Poland: Costume Dramas: Cine-Televisual Alliances in the Socialist and Post-Socialist Poland

Dorota Ostrowska and Małgorzata Radkiewicz

in European Cinemas in the Television Age

Published by Edinburgh University Press

Published in print February 2007 | ISBN: 9780748623082
Published online March 2012 | e-ISBN: 9780748651122 | DOI:
Poland: Costume Dramas: Cine-Televisual Alliances in the Socialist and Post-Socialist Poland

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In the 1960s, across Europe and the United States, the production of large-scale, spectacular, and costly historical blockbusters was seen as an expression of the battle between silver and small screen, in which cinema was trying to attract the spectators with a spectacle they would not be able to see on their television screens. In the socialist bloc countries such as Poland, the same period was marked by quite a different development. Instead of competition there was a deep synergy between the two media regarding the production and exhibition of lavish adaptations of the classics of national literature, which were compared to the Italian peplum, to westerns, to family melodramas, and to historical romances. Przygody Pana Micha ła (Sir Michael's Adventures, 1969) was compared to a western film; Noce i Dnie (Nights and Days, film 1975, TV serial 1977) was compared to a family soap opera by Maria A. Hessel (Hessel 1969); and Hrabina Cosel (Countess Cosel, film 1968, TV serial 1968) was praised for being a spectacular historical romance full of balls, duels, and galloping horses (Toeplitz 1968). Each of these major productions was accompanied by a television serial, which was an extended version of the cinematic film, shot using the same casts, crew, directors, locations, and decorations as the film, but adjusted to the needs of television. TV serials were characterised by an extended narrative scope and the division of episodes.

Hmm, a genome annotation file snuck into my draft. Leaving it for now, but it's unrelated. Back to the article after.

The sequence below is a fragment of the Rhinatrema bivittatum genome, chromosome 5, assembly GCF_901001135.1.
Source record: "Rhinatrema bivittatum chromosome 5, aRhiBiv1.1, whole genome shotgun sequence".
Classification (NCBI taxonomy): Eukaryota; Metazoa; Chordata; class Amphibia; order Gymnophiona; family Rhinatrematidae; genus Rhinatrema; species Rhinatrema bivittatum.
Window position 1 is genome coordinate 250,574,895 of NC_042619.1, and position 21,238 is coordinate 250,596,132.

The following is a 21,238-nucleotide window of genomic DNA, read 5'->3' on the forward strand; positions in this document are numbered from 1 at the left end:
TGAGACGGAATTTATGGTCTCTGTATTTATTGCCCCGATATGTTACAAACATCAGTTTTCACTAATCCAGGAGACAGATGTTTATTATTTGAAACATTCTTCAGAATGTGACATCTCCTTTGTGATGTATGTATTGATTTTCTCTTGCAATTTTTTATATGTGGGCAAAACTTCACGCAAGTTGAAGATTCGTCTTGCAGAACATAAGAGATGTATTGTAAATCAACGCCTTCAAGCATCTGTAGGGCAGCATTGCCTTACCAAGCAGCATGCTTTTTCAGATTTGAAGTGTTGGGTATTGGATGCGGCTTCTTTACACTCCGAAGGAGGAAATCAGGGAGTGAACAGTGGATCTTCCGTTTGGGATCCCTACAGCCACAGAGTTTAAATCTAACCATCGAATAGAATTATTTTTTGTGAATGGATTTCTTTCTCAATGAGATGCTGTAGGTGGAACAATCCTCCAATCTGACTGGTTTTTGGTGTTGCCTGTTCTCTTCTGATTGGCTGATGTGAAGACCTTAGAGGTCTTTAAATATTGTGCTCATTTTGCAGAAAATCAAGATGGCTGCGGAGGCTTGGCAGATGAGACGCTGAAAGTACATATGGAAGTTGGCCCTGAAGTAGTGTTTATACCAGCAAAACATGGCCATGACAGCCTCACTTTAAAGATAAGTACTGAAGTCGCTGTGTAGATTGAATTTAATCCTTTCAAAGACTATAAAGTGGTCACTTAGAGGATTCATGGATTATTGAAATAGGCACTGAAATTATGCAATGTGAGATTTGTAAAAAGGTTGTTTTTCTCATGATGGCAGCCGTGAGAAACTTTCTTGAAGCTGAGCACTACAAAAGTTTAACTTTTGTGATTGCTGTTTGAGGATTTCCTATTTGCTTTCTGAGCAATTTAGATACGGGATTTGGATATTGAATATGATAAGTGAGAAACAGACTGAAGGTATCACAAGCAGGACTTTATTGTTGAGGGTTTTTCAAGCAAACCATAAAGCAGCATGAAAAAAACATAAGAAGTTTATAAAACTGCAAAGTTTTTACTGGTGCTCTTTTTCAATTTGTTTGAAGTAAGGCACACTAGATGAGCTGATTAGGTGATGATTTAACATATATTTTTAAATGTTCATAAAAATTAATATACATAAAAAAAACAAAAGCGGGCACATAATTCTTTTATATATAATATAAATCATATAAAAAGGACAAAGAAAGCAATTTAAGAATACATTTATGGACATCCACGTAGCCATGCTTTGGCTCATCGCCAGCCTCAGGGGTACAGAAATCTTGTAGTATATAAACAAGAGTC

Keywords: Polish cinema; Polish television; films; synergy

Chapter.  9408 words. 

Subjects: Film

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